Woman’s big Tinder gamble pays off

ELVA Carri was sitting at home on a Friday night, devastated she was about to miss a dancing event because all her friends were busy.

"My sister and her boyfriend were staying in and another one of my friend's was working. Nobody was free,' Elva said.

It was when she went on to Tinder and was mindlessly swiping through potential flings that she came up with an idea that would eventually change her life.

It was on March 11, 2014 that Elva decided to plaster a big pink graphic on to a photo of her face and wrote a bio explaining she wasn't another Tinder weirdo and then, she changed her gender to male.

Elva explained in her bio she was simply looking for some girlfriends, platonic relationships that could maybe lead to getting a drink at a bar or going for a hike on a weekend.

In less than 24 hours, more than 100 women in Elva's hometown Dublin had swiped yes to the bold idea.

"I just had this thing like, 'Hey I'm female and straight, I just want to go out dancing, does anyone want to come with me?'" Elva told news.com.au.

"I remember when going out used to be fun and I was so sick of online dating. I thought as well, if they're at home on Tinder on a Friday night too, they're probably looking for something exciting as well."

Elva also had faith that if they were swiping right to her crazy idea then "they're probably nuts too and we'd have a really good time".

Elva Carri, the co-CEO of Girlcrew.
Elva Carri, the co-CEO of Girlcrew.

The 33-year-old entrepreneur started chatting with all of the women and realised they were all struggling with similar things.

Their friends had settled down, or had kids, or were in serious relationships, "people felt like they didn't have the social life like they used to," Elva said.

Eventually Elva decided to pick two from the hundred and invited them out. She had the "best night" with one of them, clubbing until late. The other one however, didn't show.

"I completely understand that, it did sound a bit crazy," Elva said.

But the small setback didn't ruin her idea.

When she got sick of trying to message 100 separate girls on Tinder, Elva decided to create a Facebook group with all of them - not realising the idea would soon take on a life of its own.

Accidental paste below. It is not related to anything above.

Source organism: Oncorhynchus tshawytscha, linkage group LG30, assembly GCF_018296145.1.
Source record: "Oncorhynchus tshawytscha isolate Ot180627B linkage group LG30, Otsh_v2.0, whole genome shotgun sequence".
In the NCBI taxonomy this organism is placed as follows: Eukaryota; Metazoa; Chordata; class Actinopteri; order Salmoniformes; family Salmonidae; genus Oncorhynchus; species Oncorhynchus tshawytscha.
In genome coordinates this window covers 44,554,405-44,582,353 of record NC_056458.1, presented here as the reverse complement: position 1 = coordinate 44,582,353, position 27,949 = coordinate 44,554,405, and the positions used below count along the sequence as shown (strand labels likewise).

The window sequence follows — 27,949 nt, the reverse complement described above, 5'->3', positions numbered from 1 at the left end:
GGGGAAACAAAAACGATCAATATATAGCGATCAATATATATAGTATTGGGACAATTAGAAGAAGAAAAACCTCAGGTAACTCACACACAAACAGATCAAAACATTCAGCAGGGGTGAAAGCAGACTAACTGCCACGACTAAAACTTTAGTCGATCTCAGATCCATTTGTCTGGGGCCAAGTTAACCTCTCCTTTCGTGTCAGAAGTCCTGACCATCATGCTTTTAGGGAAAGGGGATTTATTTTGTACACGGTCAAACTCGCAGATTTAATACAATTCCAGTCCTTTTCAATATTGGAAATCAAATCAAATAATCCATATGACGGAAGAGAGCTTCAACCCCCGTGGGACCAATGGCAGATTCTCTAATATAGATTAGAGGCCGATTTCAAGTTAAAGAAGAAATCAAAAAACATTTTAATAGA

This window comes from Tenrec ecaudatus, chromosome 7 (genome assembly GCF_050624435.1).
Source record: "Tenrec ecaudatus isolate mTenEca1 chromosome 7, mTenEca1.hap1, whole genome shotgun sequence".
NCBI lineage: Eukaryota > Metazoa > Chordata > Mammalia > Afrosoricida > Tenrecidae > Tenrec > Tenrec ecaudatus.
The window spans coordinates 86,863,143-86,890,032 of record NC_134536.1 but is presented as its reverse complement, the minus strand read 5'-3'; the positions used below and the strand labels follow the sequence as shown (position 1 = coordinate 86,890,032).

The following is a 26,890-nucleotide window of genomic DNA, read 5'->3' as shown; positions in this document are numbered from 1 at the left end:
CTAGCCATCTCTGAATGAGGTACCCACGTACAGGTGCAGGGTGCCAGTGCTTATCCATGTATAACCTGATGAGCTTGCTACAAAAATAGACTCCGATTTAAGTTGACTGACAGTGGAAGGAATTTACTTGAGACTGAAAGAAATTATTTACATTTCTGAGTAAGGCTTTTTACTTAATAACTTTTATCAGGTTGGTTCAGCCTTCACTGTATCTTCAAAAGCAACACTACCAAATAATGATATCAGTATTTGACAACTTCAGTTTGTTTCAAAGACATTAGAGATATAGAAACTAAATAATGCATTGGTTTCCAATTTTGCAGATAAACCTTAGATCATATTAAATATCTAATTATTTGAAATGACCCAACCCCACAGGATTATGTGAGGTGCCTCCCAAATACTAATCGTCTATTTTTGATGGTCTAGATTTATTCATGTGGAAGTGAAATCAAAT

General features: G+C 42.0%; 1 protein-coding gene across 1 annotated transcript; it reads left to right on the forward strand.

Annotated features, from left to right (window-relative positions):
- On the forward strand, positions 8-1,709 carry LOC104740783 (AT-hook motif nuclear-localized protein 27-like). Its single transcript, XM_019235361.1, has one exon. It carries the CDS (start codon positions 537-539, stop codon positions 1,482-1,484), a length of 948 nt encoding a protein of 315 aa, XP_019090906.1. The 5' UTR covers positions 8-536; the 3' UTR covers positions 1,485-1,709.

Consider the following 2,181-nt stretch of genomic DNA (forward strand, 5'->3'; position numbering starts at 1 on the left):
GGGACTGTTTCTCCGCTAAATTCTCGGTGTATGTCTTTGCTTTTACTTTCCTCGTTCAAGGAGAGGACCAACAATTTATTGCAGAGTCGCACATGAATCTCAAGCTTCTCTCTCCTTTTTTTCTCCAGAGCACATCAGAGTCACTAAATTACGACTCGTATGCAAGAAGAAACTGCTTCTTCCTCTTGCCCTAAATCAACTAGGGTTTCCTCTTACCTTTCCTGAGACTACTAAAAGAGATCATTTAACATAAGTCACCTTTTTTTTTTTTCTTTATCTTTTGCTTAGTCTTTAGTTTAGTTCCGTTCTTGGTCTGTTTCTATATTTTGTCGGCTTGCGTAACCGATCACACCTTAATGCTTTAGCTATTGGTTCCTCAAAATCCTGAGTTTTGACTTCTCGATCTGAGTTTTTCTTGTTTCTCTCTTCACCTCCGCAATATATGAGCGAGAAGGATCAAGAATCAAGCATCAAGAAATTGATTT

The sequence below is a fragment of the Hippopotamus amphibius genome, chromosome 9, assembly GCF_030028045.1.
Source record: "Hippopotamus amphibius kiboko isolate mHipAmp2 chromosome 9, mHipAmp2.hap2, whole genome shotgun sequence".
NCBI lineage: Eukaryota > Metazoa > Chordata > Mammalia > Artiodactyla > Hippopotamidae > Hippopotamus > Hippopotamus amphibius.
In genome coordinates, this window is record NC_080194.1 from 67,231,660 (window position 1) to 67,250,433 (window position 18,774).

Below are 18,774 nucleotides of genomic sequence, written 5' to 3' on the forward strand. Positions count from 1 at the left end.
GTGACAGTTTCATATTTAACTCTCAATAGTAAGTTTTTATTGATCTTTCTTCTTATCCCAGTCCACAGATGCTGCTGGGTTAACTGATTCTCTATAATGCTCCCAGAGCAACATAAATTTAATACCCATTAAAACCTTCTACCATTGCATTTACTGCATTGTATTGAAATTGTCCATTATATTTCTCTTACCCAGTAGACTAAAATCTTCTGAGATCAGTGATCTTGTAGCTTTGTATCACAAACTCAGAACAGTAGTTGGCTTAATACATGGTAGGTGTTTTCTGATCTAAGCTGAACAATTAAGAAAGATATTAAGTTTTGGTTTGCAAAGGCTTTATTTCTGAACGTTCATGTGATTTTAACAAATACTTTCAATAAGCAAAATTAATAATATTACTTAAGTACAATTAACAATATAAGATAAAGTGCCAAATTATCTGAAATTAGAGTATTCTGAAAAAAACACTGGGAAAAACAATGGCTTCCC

"Everyone started to introduce themselves and they even organised a cocktail night while I was away from my computer," she said.

"I loved that they did that. A part of me was petrified like, 'What am I going to do with 100 single women who just want to go out, I had images of a Hen's Night and love going out dancing but I don't drink," she added.

Instead, Elva was pleasantly surprised.

Eventually Elva and two of her friends decided to take it nationwide, using Facebook to spread GirlCrew throughout Ireland.

"People kept telling each other about us and it kept growing by word of mouth. Obviously the plus side of Facebook is you can do so much for free and spread it internationally," Elva said.

By the end of its first year, GirlCrew had amassed tens of thousands of likes across Ireland and the team behind the fledgling network business - Elva, Aine Mulloy and Pamela Newenham - had spent $60.

"We weren't making money but it wasn't costing us anything," she said.

After two years of running GirlCrew purely through Facebook, Elva and the team eventually decided they'd delve into an app - but not before they knew it was a huge success.

"The scary thing about being an entrepreneur is if you're gonna leave your job, and as much as I love the excitement of risk, you want to know you're leaving your job for the right thing," she said.

"So we knew that this idea had already worked for 100,000 people so we launched the app when we had around 100,000-120,000 people following GirlCrew.

"We could see the pace of growth was really steady. Our second year of growth had doubled from the first and it had become really hard to manage all the Facebook groups," she added.

The places GirlCrew has spread to.
The places GirlCrew has spread to.

Since launching the app, more than 20,000 women have downloaded and are regularly using it to meet up with other like-minded women.

And GirlCrew still has more than 100,000 members in 46 cities worldwide using the Facebook groups to organise regular events including anything from hiking to swimming to bubble soccer.

The app has already launched in Melbourne and Brisbane and GirlCrew is gearing up to launch in Sydney soon, with hundreds currently on the waiting list.

There's still Facebook groups in Perth, Brisbane, Sydney and Melbourne with the GirlCrew team planning to eventually expand into Australia even more.

"It's incredibly hard sometimes but I want to make it work. I do love it and I check in with myself all the time and think 'Is this really what I want to be doing?' and every time I always tell myself, 'Yes, 100 per cent,'" Elva said.

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